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Dubai-Based Entrepreneur Zoya Sakr on the Challenges of Growing Up with Big Feet and Embracing Her Identity

For Zoya Sakr, Dubai-based founder of The Flower Society, putting her best foot forward meant accepting the parts of herself that don’t suit the norm.

zoya sakr

Zoya Sakr

Growing up with big feet was both a quandary and an unexpected blessing for me. From an early age, I realized I didn’t fit the typical mold, literally and figuratively. By the time I was 13, my feet had already reached a US size 12 (43.5 European), which was much larger than the average for girls my age. This trait led to a series of experiences that shaped my outlook on life and self-acceptance, including having trouble finding suitable footwear and ultimately discovering a career in the fashion industry where my uniqueness would be both an advantage and present hurdles – but each obstacle became a stepping stone to success.

In Lebanon, where I grew up, access to fashionable shoes was limited, especially for someone with my size. I often wore men’s styles or had pieces custom-made at local factories, which were never quite perfect. Unlike my sister or parents, who had average-sized feet, I always felt a bit out of place. Being tall added to my challenges – standing at 183cm, I often sensed I was conspicuous. However, height also runs in the family: My brother is 197cm and my niece shares my height and shoe size, so we’re always exchanging tips on where to shop.

The fashion industry, where I eventually established my career, was a double-edged sword. While it provided me with opportunities to meet designers and access bespoke creations, it also highlighted the limitations I faced in finding shoes that fit. One memorable experience was during an interview with Maria Grazia Chiuri, creative director of Dior. I mentioned the difficulty I had coming across shoes and jackets that suited my large feet and tall frame. To my surprise, she immediately called the head of production, took my measurements, and had custom pieces made for me, including shoes and a tailored Bar jacket. Moments like these made me feel seen and appreciated in an industry that often overlooks those who are not considered to be the norm.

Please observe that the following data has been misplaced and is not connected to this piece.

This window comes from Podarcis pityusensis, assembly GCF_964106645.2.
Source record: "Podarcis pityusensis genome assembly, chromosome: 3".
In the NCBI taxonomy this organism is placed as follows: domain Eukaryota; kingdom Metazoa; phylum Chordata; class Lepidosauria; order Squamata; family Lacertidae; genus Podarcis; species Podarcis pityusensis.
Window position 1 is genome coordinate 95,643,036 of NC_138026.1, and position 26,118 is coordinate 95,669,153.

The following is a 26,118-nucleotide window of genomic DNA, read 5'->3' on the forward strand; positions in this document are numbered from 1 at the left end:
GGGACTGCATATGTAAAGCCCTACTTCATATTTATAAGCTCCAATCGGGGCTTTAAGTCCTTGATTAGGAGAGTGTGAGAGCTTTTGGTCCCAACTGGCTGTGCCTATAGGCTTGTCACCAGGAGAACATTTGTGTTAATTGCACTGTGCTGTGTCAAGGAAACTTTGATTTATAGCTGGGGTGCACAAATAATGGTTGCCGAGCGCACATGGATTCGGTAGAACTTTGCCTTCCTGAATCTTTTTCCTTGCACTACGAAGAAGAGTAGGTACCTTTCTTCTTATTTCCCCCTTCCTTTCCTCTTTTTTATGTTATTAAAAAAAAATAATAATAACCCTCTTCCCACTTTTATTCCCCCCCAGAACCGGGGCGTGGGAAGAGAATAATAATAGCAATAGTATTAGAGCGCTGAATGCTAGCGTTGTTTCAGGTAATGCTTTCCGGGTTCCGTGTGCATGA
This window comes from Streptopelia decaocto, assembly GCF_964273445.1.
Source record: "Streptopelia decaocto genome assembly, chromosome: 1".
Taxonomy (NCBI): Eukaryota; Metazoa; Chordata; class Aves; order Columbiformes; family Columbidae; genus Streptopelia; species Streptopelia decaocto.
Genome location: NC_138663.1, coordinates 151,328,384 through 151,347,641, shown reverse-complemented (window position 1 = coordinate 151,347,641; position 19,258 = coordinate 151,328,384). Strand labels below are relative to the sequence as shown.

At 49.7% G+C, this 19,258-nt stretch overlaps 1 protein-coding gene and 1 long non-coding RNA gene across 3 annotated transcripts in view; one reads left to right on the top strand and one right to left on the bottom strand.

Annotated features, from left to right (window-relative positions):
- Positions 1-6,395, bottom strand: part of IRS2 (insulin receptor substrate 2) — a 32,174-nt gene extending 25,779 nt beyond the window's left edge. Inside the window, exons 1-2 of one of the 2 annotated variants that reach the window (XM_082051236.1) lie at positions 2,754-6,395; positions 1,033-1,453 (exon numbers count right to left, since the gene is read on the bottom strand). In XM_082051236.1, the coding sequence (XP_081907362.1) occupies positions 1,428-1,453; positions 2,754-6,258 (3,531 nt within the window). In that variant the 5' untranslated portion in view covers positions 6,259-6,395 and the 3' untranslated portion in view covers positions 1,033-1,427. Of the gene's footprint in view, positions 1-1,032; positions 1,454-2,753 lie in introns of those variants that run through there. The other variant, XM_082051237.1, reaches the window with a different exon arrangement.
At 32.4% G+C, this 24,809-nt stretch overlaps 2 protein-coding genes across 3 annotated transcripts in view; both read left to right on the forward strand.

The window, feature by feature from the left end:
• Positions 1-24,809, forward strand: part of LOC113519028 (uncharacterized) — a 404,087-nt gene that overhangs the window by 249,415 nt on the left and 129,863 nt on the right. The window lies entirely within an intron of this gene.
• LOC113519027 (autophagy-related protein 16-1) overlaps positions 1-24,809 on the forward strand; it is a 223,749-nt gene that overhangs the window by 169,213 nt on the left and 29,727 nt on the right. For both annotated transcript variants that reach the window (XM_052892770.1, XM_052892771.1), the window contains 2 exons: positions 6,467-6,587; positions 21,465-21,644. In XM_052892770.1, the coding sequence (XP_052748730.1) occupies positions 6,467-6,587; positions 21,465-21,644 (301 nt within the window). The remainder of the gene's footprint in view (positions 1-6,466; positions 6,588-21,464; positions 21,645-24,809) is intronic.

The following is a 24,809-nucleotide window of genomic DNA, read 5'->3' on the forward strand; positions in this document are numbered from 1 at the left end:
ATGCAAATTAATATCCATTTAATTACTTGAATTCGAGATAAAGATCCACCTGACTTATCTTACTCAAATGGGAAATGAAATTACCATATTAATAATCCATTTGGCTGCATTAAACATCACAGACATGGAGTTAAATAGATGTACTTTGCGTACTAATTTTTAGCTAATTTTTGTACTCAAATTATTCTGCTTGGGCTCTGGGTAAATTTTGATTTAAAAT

Despite these positive experiences, there were also many downsides. As a model and beauty pageant contestant, I often had to wear ill-fitting shoes for runway shows and photo shoots. This led to physical pain and even damage to my feet. Over time, I learned to prioritize my comfort and health over fitting in. Now, I refuse to compromise on shoe size, opting for brands that offer larger options like Gucci, Fendi, Chanel, Malone Souliers, and Jimmy Choo. I don’t need lots of heels, so it’s even easier. Traveling also opened up new possibilities – the first thing I look for is shoes in bigger sizes! I often wear Loro Piana’s Summer Walk loafers while on a trip; they are one of the brand’s most comfortable styles. Shopping in places like Las Vegas allowed me to stock up on shoes that work for me, giving me a sense of relief and confidence. Today, I am very particular about the brands I choose, ensuring they cater to my needs without sacrificing style.

Being a tall woman with large feet also had social implications but I’m lucky to have a loving family and community. Friends always complimented me on my height and, thanks to the unwavering support of my parents, I was never insecure. They instilled in me a strong sense of self-worth, making me comfortable in my skin despite external pressures.

My journey has also impacted how I raise my daughter. At 10 years old, she already shows signs of having larger feet and I am committed to ensuring she has access to properly fitting shoes from a young age. More importantly, I want her to grow up feeling confident and proud of her distinctiveness, just as my parents taught me, and to face the world with confidence and grace.

I have always been happy with myself and my body. The unusual size of my feet only emphasizes the importance of choosing what puts you at ease, rather than conforming to what others think you should do or wear. It has been a journey of figuring out ways to turn what was once a source of discomfort into a symbol of strength and individuality. By sharing my story, I hope to inspire others to embrace their differences and prioritize their wellbeing, regardless of the challenges they face.

Originally published in the July/August 2024

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